What followed was dramatic: Finding CC details how she was harassed, threatened at gunpoint and even held hostage after resigning from her role. She eventually managed to jump on a flight home. Her time at Death Row was minimised and denied by the label, with little beyond her letters and Real State publications left to verify her experiences. “They did everything to erase me,” she says. “But they didn't take hold of everything – they didn't know I had Tupac's letters. He validated me from beyond the grave.”

Parts of Finding CC are undeniably traumatic – How to Survive Puberty at 25, a previous incarnation of the story, had to be rewritten on legal advice before ultimately being withdrawn and re-edited – but “you've got to break to grow”, as Bhadreshwar puts it. Reflecting on her own extremely unorthodox coming-of-age story, she hopes that the message readers get from the book is to “use your voice” regardless of background or circumstance.

Perhaps unsurprisingly, she's chosen not to promote through sit-down readings and book shop Q&As, instead inviting local rappers, poets and breakdancers to perform on her tour. Following an “amazing” Dundee event, she's announced a special Beats, Rhymes & Stories night at SWG3 on 15 December. Putting the spotlight on the predominantly working-class Scottish hip-hop scene, she believes the event is something her old pen pal would have enthusiastically approved of.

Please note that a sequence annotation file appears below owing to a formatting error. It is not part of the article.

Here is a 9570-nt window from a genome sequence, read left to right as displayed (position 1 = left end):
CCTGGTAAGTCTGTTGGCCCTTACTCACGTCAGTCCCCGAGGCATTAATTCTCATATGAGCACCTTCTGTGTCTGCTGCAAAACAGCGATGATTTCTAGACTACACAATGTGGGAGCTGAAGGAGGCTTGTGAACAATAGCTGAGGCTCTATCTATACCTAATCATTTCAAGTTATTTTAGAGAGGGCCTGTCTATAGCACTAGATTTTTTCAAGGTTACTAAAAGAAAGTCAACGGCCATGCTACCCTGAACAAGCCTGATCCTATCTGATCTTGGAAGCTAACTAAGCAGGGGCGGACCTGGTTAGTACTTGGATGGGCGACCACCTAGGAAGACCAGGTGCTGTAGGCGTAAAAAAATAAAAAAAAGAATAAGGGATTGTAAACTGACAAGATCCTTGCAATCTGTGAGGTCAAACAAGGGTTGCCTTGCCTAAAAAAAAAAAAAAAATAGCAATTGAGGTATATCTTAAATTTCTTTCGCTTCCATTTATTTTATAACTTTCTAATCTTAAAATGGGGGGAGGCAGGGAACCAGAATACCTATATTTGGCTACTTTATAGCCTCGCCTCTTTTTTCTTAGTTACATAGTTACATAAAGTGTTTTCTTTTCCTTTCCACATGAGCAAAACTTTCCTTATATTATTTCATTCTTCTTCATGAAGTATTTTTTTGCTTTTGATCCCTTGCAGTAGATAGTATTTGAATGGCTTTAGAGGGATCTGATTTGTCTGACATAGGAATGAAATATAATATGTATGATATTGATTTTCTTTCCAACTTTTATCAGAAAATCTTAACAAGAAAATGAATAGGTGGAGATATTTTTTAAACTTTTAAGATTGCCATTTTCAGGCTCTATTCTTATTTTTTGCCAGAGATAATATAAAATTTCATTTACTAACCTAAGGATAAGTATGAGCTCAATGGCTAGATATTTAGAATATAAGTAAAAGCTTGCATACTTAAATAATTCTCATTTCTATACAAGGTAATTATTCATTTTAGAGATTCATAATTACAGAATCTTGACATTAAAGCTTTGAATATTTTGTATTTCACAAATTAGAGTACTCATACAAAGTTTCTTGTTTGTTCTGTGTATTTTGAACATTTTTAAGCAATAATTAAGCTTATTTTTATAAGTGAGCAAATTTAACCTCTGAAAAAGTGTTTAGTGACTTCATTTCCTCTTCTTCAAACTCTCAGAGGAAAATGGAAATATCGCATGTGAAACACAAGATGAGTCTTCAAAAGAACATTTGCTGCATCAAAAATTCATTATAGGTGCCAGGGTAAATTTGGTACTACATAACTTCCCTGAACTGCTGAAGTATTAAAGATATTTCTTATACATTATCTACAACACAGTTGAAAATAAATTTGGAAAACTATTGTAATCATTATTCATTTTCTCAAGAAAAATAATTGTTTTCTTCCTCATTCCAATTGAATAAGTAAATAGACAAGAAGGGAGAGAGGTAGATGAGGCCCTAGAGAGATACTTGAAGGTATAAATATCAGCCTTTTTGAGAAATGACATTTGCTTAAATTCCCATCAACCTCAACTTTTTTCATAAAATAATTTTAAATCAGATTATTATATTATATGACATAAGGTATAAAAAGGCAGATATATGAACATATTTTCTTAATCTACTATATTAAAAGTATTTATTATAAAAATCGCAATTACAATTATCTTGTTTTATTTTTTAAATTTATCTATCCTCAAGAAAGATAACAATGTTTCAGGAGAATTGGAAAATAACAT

“I have done readings in book shops before, but it's not the people I need to reach or uplift,” she says. “They ask: 'Why did you go on the wrong side of the tracks?' They can't relate – they don't get it. The whole story is about my passion for music and me pursuing that, so I wanted musicians to be involved. And I wanted to not just be reading but conversing with an audience.

“People like [Bhadreshwar publicist] Kirsty Miller and all the underground artists getting involved – their investment is fantastic. They have fantastic talent, and I hope the event showcases the Scottish scene well. It's exactly what Tupac would have been buzzing off his head about. That was his vision. I want to carry on doing these kinds of events. I want people to really feel they belong and their voice matters and they're part of the story.”

Finding CC is out now via Bhad Publicity
Beats, Rhymes and Stories, SWG3 Poetry Club, Glasgow, 15 Dec